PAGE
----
/*0168*/                   SEL R2, RZ, c[0x2][0x0], !P0;                                   /* 0x4ca004080007ff02 */
       /*0170*/                   FMUL R5, R6, R7;                                                /* 0x5c68000000770605 */
       /*0178*/                   FSETP.LEU.OR P0, PT, R4, RZ, P1;                                /* 0x5bbb20800ff70407 */
                                                                                                  /* 0x005fd440fe2207f3 */
       /*0188*/                   XMAD R7, R9.reuse, c[0x0] [0x14], R0;                           /* 0x4e00000000570907 */
       /*0190*/                   FMUL R5, R6.reuse, R5;                                          /* 0x5c68000000570605 */
       /*0198*/                   FFMA R2, R3, 1.1920928955078125e-007, R2;                       /* 0x3280013400070302 */
                                                                                                  /* 0x001fc800fca007f1 */
       /*01a8*/                   FFMA R3, R6, c[0x2][0x24], R5;                                  /* 0x4980028800970603 */
       /*01b0*/                   XMAD.PSL.CBCC R6, R9.H1, R8.H1, R7;                             /* 0x5b30039800870906 */
       /*01b8*/                   FADD R5, R2, R3;                                                /* 0x5c58000000370205 */
                                                                                                  /* 0x081fc400fe200032 */
       /*01c8*/               @P0 MUFU.LG2 R5, R4;                                                /* 0x5080000000300405 */
       /*01d0*/                   ISETP.LT.AND P0, PT, R6, c[0x0][0x150], PT;                     /* 0x4b63038005470607 */
       /*01d8*/                   SHR R3, R0.reuse, 0x1f;                                         /* 0x3829000001f70003 */
                                                                                                  /* 0x001fc000fc4207f6 */
       /*01e8*/                   LEA R2.CC, R0.reuse, c[0x0][0x148], 0x2;                        /* 0x4bd7810005270002 */
       /*01f0*/                   LEA.HI.X R3, R0, c[0x0][0x14c], R3, 0x2;                        /* 0x1a17018005370003 */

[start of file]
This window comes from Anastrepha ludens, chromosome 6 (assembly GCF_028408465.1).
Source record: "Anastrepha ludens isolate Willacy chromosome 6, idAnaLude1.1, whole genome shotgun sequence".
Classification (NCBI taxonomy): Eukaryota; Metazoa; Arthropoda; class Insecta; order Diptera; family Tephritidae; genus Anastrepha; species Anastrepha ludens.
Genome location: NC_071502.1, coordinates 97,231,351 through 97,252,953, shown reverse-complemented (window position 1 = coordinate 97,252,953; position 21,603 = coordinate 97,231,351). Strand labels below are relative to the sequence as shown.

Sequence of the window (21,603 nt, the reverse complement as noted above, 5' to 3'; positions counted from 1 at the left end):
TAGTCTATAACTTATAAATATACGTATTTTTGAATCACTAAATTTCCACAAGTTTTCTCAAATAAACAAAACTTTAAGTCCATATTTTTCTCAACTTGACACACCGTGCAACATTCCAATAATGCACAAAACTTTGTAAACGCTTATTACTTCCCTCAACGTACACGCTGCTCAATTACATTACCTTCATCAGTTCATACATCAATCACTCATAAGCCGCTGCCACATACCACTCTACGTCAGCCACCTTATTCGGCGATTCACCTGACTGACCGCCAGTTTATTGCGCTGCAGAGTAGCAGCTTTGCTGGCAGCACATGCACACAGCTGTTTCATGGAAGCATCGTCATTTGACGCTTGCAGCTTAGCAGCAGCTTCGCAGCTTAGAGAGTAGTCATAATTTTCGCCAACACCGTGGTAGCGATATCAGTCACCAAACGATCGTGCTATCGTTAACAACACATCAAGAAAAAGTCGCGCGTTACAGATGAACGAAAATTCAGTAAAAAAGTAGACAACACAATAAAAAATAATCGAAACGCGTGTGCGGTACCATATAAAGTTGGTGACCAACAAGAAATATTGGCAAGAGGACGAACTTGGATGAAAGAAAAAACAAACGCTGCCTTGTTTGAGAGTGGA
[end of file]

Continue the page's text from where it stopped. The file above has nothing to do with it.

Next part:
/*01f8*/         {         MOV R0, R6;                                                     /* 0x5c98078000670000 */
       /*0208*/                   STG.E [R2], R5;        }                                        /* 0x001ffc01ffa010fd */
                                                                                                  /* 0xeedc200000070205 */
       /*0210*/               @P0 BRA 0x58;                                                       /* 0xe2400fffe400000f */
       /*0218*/                   EXIT;                                                           /* 0xe30000000007000f */
                                                                                                  /* 0x001f8000fc0007ff */
       /*0228*/                   BRA 0x220;                                                      /* 0xe2400fffff07000f */
       /*0230*/                   NOP;                                                            /* 0x50b0000000070f00 */
       /*0238*/                   NOP;                                                            /* 0x50b0000000070f00 */

true
removed my comment

FWIW, I consider edits using strike-through superior to removal, as it preserves continuity.

Thank you both for answering! It has been really helpful.

Global kernel parameters are copied into global memory (system or device) as part of the launch sequence and referenced through the per stream constant bank (c[0]). The parameter are generally referenced as immediate constants in many opcode but can also be referenced as indexed constants through the LDC (load indexed constants) instruction. Both methods load the constant through the constant memory hierarchy which results in a global memory load at an address not known to the kernel.

The SASS code posted by njuffa is for Maxwell or Pascal architecture. The first kernel parameter is loaded from c[0][0x140] on line 15. This base address is shifted on Volta/Turing to 0x160. There are other immediate constants in the start of the code. For example,

c[0][0x020] initial address of the stack pointer
c[0][0x008] blockDim.x (blockDim is offset 8-19, gridDim is offset 20-31)
c[0][0x140] first kernel parameter

These offsets may be different on other architectures.

Let me quibble a bit about terminology.

(1) Immediate constants are data embedded in instructions (integer of floating-point). No indirection: what’s stored in the instruction is the data.

(2) Constant memory references are indexes into memory (first index selects constant bank, second index the location within the bank). One level of indirection: what’s stored in the instruction is the location of the data.

(3) I am no friend of the practice of referring to all DRAM as “global memory” as it seems confusing to some programmers and some automatically associate “global memory” with “slow access” (see the start of this thread for a worked example). I find the following paints a clearer picture: Portions of physical DRAM are mapped as either constant memory (accessed via LDC instruction or constant memory reference), local memory (accessed via LDL/STL instructions), or global memory (accessed via LDG/STG instructions or textures).